Dr. P.V. Viswanath
Capital Structure and Myopia
P.V. Viswanath, 2022
Debt and Myopia:
How can the presence of debt lead to a firm making myopic decisions?
Consider the following problem. We assume that the expected equilibrium rate of return is zero.
The short-term project has all of its payoffs in year 1; the long-term project has most of its payoff in year 2. But its value exceeds that of the short-term project.
If the firm selects the short-term project, it will have enough funds to meet the debt payment due in year 1. It will default in the unfavorable state in year 2. Equityholders will get $20 in the favorable state and zero in the unfavorable state (expected value of $10).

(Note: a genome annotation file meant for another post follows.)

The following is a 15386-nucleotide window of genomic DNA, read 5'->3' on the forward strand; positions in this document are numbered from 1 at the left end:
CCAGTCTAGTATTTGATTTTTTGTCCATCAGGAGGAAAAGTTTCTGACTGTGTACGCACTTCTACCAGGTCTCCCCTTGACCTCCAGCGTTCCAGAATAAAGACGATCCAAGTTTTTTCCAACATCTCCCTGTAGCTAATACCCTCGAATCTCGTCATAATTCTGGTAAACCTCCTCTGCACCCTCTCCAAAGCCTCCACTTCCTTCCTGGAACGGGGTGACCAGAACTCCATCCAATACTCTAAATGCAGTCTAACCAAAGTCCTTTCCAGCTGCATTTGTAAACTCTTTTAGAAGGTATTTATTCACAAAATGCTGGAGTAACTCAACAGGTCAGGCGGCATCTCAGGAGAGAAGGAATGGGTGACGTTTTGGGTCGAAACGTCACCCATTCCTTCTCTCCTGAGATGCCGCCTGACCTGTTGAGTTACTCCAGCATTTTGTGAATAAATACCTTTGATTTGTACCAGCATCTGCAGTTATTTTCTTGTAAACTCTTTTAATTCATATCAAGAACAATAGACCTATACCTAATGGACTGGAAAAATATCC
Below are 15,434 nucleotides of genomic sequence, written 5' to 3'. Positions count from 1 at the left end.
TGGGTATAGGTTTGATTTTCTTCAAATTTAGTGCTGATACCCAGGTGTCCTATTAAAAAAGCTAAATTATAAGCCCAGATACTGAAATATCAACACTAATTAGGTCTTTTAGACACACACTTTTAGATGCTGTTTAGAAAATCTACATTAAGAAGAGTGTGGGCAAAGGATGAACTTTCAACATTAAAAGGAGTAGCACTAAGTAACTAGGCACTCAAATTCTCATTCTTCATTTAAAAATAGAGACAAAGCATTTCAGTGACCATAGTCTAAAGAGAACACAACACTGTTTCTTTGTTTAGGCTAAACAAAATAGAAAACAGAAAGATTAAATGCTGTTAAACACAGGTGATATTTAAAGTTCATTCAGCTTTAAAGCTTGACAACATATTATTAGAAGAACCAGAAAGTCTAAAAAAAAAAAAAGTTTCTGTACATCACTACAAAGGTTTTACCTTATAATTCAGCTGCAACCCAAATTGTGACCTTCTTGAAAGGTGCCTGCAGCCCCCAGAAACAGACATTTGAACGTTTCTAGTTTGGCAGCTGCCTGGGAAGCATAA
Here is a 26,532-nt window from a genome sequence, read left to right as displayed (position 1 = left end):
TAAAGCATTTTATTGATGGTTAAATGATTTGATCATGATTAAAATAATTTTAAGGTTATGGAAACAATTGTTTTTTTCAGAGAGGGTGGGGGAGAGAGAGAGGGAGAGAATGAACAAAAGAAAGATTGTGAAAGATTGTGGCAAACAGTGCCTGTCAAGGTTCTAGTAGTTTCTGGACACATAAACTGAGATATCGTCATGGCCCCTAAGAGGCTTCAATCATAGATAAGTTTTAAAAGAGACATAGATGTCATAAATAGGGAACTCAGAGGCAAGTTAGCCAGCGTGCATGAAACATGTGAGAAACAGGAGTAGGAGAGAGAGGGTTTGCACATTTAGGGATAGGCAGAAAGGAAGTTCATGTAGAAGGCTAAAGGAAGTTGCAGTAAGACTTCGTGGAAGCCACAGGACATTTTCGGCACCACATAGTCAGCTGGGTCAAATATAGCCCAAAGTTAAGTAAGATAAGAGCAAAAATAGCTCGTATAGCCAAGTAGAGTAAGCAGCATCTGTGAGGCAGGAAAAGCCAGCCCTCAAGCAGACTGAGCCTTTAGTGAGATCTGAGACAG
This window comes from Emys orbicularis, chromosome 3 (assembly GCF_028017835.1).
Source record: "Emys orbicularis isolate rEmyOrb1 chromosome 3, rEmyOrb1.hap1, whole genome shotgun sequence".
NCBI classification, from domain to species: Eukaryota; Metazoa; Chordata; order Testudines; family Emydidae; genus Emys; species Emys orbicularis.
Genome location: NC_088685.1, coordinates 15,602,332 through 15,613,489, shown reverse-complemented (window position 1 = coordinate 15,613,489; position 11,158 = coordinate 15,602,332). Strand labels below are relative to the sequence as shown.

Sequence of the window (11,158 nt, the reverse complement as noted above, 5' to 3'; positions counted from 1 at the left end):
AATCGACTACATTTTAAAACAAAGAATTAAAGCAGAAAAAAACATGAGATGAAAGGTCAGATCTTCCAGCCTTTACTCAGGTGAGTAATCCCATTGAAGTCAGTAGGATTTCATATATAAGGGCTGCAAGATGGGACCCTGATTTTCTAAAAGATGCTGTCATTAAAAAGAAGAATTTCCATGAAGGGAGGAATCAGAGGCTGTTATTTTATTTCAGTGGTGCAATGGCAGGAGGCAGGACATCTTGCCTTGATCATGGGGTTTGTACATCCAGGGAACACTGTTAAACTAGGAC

If the firm selects the long-term project, it will not have enough funds and will have to refinance $30m. However, if the new debt is junior to the existing debt, the firm will have to promise $50m (since it will only be able to pay $10m in the unfavorable state). The payoffs to equityholders will be zero in the unfavorable state and $10m in the favorable state, if it takes the long-term project (expected value of $5). Hence equityholders will choose the short-term project.
The problem, in this case, is the need to go to the external capital markets to raise funds – which forces it to face the consequences of the potential bankruptcy in the next period. The short term project allows it to obtain the benefit of limited liability.